- A cross-section of the different types of facilities that are seeking to obtain or maintain their certification in the United States, both in terms of the kinds of audits that are typically conducted by the certifying bodies, which are the organizations accredited to certify facilities to one or both standards, as well as the range of services offered by facilities seeking certification.
- An equal number of R2 and e-Stewards® audits, as well as one combined audit where a facility was seeking certification to both Standards; and
- Audits to both versions of the Standards (2008 and 2013).
With these criteria in mind, EPA worked closely with the certifying bodies to identify candidate facilities to participate in the study. For all nine audits observed, the certifying bodies contacted the facilities in advance of EPA’s arrival and the facilities agreed to let EPA attend the audit.
Answer: The study suggests that the accreditation, certification and implementation process of the R2 and e-Stewards® standards is working well. Though limited in scope, the study also identifies opportunities for improvement in key areas, including improving stakeholders’ knowledge of health and safety risks, understanding of legal requirements, and awareness of hazardous substances in electronics. EPA’s top recommendations for improving overall implementation include (but are not limited to) providing additional training and guidance materials in key topic areas, regularly updating the Standards, and increasing audit times to allow for more thorough audits.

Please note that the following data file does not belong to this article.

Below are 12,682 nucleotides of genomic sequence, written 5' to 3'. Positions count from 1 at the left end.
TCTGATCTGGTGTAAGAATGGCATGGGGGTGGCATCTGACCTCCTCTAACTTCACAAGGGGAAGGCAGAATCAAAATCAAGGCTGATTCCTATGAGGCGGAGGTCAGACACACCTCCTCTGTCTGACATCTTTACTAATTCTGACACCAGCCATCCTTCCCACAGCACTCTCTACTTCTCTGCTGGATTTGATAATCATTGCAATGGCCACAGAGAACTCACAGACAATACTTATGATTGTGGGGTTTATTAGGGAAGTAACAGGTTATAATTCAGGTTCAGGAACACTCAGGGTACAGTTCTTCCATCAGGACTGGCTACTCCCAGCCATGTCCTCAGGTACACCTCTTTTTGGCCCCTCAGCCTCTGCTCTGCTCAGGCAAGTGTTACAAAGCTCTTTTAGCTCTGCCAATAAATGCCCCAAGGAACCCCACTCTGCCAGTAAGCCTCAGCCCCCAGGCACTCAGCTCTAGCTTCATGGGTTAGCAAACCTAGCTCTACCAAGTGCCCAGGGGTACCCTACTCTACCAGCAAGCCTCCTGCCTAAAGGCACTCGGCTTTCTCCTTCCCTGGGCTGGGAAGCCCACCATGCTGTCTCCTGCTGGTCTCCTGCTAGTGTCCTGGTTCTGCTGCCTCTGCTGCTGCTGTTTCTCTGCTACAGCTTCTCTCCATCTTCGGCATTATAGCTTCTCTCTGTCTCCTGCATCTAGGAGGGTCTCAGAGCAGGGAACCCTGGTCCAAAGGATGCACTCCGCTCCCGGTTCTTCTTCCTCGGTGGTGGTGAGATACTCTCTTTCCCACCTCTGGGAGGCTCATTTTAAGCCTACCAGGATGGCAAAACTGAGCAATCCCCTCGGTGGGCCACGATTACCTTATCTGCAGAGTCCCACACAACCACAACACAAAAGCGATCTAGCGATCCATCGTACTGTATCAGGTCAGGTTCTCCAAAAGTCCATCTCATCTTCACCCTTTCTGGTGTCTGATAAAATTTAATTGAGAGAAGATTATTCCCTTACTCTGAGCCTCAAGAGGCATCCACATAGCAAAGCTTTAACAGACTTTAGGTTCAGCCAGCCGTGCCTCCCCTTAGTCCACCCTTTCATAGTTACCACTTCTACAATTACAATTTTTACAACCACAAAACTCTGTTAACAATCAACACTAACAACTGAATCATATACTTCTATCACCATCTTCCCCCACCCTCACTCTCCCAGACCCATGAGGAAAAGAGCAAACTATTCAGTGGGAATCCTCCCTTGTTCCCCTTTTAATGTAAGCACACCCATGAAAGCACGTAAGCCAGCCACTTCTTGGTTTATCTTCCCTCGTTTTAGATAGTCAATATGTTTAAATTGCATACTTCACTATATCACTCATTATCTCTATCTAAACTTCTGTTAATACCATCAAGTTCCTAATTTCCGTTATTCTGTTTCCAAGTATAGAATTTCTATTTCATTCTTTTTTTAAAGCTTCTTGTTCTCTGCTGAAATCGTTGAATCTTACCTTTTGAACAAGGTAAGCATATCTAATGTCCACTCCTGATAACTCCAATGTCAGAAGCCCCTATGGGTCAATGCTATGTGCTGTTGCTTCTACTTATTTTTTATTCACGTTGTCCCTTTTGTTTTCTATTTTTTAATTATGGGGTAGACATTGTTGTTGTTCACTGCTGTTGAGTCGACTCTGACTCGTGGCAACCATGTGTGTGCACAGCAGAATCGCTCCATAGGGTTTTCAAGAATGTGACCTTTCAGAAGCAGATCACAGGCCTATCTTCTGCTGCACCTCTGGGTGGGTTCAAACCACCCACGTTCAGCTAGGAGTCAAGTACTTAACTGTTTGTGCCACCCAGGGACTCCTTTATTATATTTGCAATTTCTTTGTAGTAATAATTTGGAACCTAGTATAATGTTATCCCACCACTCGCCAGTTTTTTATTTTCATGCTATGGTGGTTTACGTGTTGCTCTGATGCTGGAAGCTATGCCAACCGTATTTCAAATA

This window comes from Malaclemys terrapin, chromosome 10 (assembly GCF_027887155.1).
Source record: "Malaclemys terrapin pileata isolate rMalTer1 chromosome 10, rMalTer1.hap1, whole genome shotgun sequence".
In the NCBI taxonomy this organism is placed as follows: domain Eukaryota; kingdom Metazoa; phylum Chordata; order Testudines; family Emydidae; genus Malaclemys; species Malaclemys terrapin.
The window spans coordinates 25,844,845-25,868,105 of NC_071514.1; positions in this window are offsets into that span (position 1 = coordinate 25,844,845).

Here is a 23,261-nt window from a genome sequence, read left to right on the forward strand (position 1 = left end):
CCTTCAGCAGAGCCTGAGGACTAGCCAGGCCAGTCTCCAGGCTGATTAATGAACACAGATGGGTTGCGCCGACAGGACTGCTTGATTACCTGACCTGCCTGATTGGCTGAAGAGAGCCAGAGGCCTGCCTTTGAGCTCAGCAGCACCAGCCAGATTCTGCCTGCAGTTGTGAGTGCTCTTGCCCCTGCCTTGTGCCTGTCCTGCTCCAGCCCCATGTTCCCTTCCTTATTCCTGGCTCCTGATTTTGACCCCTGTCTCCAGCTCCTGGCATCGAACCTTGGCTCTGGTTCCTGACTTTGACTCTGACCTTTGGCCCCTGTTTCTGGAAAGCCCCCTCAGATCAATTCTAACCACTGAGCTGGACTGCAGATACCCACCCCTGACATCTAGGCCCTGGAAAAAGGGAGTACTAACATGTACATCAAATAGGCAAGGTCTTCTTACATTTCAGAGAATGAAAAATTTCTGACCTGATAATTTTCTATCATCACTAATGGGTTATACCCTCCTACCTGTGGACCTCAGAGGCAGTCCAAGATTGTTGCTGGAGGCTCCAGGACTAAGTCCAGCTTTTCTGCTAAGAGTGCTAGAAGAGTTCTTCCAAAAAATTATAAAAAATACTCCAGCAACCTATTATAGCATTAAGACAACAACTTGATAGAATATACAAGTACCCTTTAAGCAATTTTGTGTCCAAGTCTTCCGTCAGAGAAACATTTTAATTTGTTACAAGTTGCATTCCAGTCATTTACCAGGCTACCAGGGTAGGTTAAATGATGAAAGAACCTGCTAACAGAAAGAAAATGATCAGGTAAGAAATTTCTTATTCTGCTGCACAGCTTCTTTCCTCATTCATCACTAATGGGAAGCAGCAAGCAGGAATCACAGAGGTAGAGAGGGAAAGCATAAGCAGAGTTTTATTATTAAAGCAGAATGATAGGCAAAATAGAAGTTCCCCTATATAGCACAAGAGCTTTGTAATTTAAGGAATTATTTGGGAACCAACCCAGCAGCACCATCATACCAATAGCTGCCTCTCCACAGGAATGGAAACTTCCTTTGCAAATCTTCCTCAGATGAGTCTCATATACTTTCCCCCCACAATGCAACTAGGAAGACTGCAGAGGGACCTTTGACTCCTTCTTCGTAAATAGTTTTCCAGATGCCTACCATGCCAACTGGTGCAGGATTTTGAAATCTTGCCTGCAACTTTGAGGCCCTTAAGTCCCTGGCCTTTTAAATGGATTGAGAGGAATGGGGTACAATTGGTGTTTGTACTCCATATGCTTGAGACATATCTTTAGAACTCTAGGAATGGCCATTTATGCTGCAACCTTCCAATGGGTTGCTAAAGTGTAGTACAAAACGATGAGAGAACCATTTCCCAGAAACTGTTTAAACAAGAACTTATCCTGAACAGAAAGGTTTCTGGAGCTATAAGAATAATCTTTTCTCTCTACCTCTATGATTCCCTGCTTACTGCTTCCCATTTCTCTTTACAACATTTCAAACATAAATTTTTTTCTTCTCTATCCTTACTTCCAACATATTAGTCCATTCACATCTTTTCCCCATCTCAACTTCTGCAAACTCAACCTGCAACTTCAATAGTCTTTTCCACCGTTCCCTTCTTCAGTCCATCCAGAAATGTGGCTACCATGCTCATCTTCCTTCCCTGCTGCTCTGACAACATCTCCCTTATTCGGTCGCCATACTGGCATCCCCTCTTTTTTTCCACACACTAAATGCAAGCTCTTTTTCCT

Answer: In practice, many stakeholders will continue to influence and shape the development of responsible recycling in the U.S. and therefore have been considered when drawing the Study’s conclusions and making recommendations. As such, EPA encourages all organizations that have a role to play in shaping the standards and certification process to consider the suggested strategies for improvement and top recommendations in the study. This broader group of stakeholders includes:
- The Standards owners (Sustainable Electronics Recycling International and the Basel Action Network)
- The Certifying Bodies
- Federal and state regulators
- Trade associations
- EPA and other federal agencies, including the Occupational Safety and Health Administration, the National Institute for Occupational Safety and Health, and the Department of Transportation
- Original equipment manufacturers
- Academic researchers
- Non-governmental organizations
- Private sector companies
EPA remains committed to continuing the dialogue started by this study and supporting the continual improvement of the implementation of the electronics recycling Standards, and will provide assistance and support to stakeholders in discussing and implementing the suggested strategies and recommendations outlined in the final report.
Answer: The study intentionally does not compare the two standards or draw conclusions about whether one standard is being implemented more successfully than the other. The purpose of the study is to assess whether the Standards as a whole are being implemented transparently, consistently, and are achieving the desired results. To this end, the assessment focused on the implementation processes and procedures shared by both Standards, as well as 20 key topic areas that are addressed in both Standards, such as training and communication, health and safety requirements, and export issues.